Wendy Rose Gould is a lifestyle reporter with over a decade of experience covering health and wellness topics.
CBD is one of the many chemical compounds that is found in the cannabis plant—referred to as cannabis sativa. There are two primary parts of the plant that humans use. One is THC, or Delta-9-Tetrahydrocannabinol, and the other is CBD. Though they’re from the same plant, THC and CBD are quite different from each other.
Common Side Effects of CBD
Because CBD supplements come in so many different forms—such as oils, gummies, tinctures, and vapors—the amount that’s actually absorbed can vary drastically. This, combined with each person, will ultimately affect which (if any) CBD side effects you might experience.
There are several reasons why someone might want to use CBD. The substance can be found in a multitude of products ranging from pain-relieving creams to edible tinctures to skincare. Research is still underway, but over the last few decades scientists have become more aware of how CBD might ibeneficial when applied either topically or ingested.
CBD is technically an unregulated substance in the United States and therefore it ought to be used with caution. This is especially important for those taking additional medications and/or those with ongoing medical issues. That said, preliminary research on CBD and its benefits are promising in relation to helping with mild to moderate health concerns and it is generally considered a safe substance. Health professionals do not consider CBD a cure-all for serious medical issues, including cancer.
The National Academies of Sciences (NAS) found significant evidence that cannabis was an effective treatment for long-term (chronic) pain. However, much of the research was done outside of the U.S. And the forms of cannabis studied in the U.S. were not the same as those commonly used.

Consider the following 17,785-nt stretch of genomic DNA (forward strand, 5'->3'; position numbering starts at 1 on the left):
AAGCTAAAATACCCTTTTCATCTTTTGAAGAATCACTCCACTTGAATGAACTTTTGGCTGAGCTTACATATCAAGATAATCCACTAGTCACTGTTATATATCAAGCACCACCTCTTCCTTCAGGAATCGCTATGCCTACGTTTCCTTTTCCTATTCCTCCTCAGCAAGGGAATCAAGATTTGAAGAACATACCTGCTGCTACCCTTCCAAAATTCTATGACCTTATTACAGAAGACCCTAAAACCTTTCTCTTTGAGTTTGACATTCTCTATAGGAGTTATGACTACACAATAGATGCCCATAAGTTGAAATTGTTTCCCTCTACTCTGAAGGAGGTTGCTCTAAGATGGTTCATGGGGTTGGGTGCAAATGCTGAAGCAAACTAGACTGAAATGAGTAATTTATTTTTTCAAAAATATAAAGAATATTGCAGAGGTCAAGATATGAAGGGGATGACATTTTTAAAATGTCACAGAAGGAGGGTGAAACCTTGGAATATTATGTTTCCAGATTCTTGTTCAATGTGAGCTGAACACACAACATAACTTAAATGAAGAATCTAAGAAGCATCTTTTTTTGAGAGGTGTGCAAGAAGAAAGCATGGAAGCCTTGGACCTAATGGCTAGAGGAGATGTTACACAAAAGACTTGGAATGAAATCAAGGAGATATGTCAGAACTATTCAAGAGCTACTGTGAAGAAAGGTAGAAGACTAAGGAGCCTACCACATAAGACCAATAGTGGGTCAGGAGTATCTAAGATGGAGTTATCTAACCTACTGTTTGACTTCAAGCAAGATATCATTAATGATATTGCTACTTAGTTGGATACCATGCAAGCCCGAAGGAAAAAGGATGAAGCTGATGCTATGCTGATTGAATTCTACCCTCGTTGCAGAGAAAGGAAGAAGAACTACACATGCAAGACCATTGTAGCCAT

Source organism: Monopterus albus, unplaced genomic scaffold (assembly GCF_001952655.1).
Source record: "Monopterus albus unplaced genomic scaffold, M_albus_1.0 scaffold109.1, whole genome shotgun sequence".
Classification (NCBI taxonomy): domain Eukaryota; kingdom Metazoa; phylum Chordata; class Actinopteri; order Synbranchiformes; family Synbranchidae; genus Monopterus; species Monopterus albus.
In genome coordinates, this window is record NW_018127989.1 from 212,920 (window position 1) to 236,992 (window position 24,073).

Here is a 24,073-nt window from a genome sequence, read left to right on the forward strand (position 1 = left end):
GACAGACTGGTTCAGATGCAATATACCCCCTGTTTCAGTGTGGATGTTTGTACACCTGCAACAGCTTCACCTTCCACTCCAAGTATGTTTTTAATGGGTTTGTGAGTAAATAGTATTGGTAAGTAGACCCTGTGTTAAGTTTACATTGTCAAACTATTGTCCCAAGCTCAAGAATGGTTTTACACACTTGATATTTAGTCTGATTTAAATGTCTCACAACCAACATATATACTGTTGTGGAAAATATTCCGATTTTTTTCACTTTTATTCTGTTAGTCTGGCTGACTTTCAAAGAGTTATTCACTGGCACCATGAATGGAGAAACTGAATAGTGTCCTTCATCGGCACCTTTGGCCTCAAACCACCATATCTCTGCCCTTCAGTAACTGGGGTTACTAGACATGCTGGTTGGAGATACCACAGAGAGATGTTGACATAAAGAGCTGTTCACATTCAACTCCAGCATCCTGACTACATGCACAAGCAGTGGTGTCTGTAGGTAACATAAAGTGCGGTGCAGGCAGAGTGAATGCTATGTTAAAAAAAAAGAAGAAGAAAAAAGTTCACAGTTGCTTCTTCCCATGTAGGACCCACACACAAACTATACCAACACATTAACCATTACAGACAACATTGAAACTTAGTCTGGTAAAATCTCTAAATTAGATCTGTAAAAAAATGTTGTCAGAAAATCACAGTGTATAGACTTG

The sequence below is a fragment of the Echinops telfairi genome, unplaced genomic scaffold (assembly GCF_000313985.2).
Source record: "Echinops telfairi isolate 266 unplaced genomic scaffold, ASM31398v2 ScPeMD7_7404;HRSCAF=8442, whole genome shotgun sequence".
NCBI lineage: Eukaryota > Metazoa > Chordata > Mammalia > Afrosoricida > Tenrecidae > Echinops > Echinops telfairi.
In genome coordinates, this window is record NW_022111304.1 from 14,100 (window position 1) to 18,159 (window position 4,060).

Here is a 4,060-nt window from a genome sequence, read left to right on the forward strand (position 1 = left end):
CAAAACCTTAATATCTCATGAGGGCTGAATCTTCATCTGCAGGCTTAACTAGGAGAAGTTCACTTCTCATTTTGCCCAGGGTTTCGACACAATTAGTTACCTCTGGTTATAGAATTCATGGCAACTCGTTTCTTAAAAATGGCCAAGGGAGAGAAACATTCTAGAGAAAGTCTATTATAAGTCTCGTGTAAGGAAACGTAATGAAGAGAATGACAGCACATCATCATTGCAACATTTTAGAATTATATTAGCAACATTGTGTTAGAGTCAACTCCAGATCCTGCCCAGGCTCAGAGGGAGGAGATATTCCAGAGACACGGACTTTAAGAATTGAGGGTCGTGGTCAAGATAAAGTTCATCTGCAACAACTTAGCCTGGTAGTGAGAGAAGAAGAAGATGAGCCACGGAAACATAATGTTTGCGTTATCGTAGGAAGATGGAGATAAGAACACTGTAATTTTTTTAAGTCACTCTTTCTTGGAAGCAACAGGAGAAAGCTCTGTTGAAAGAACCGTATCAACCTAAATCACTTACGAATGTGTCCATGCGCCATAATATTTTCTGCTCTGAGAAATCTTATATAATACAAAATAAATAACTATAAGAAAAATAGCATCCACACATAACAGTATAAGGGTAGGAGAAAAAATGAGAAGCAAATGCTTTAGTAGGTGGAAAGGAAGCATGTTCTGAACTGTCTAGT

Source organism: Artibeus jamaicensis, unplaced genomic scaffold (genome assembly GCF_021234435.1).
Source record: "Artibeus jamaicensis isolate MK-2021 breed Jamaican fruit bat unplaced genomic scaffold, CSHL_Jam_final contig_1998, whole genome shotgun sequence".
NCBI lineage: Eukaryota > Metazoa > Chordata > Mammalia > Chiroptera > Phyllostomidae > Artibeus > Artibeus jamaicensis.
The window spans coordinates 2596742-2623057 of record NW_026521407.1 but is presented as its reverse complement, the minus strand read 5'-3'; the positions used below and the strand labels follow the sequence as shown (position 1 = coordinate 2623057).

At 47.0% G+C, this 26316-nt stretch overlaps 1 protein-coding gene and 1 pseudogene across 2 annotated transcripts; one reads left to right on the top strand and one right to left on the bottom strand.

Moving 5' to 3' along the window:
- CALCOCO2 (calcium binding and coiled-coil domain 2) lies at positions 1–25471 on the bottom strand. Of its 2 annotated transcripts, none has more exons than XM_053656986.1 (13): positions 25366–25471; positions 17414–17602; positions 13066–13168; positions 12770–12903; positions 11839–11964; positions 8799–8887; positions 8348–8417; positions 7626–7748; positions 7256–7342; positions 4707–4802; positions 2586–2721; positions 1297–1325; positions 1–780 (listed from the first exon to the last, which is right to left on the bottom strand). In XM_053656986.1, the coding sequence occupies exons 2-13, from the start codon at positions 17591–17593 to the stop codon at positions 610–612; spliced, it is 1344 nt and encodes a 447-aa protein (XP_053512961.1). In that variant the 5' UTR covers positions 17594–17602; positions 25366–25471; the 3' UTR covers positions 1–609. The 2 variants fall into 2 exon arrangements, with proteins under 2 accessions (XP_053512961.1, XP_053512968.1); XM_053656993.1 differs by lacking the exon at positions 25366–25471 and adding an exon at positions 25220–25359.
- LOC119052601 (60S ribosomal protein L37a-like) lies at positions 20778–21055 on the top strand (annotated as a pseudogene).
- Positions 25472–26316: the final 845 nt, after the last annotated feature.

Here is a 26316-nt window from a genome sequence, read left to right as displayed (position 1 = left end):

Early research on CBD for the treatment of insomnia suggests that it may be effective. Additional studies are needed.
By acting on the ECS, CBD may have many different effects on the body. Examples include: balancing the body’s overall physical functions (homeostasis), reducing pain sensation, and lessening the body’s reaction to injury or infection (inflammation).
CBD and Medicines
As stated above, CBD is in a class of chemicals called cannabinoids. Because it comes from a plant, it is called a phytocannabinoid.
An animal study found transdermal CBD lessened the pain and inflammation of arthritis.
CBD is an herbal remedy–a treatment that comes from a plant — in this case it is the cannabis sativa plant. Cannabis sativa has been used for thousands of years for its healing and for mind-altering effects.
Topical cannabidiol oil was studied in 29 people with lower limb peripheral neuropathy. After using the oil for 4 weeks, the people had less intense and sharp pain and fewer other uncomfortable sensations.
Human studies evaluating the use of CBD in treating chronic pain are lacking. Those that do exist almost invariably include THC, making it difficult to isolate CBD’s distinct effects.
Since some CBD oils contain trace amounts of THC, you should avoid driving or using heavy machinery when taking CBD oil, particularly when first starting treatment or using a new brand.
There is some evidence that CBD interacts with seizure medications such as Onfi (clobazam) and boosts their concentration in the blood. Further research is needed.
Clinical research has shown that CBD oil can trigger side effects. Severity and type can vary from one person to the next.
Potential drug-drug interactions with CBD include: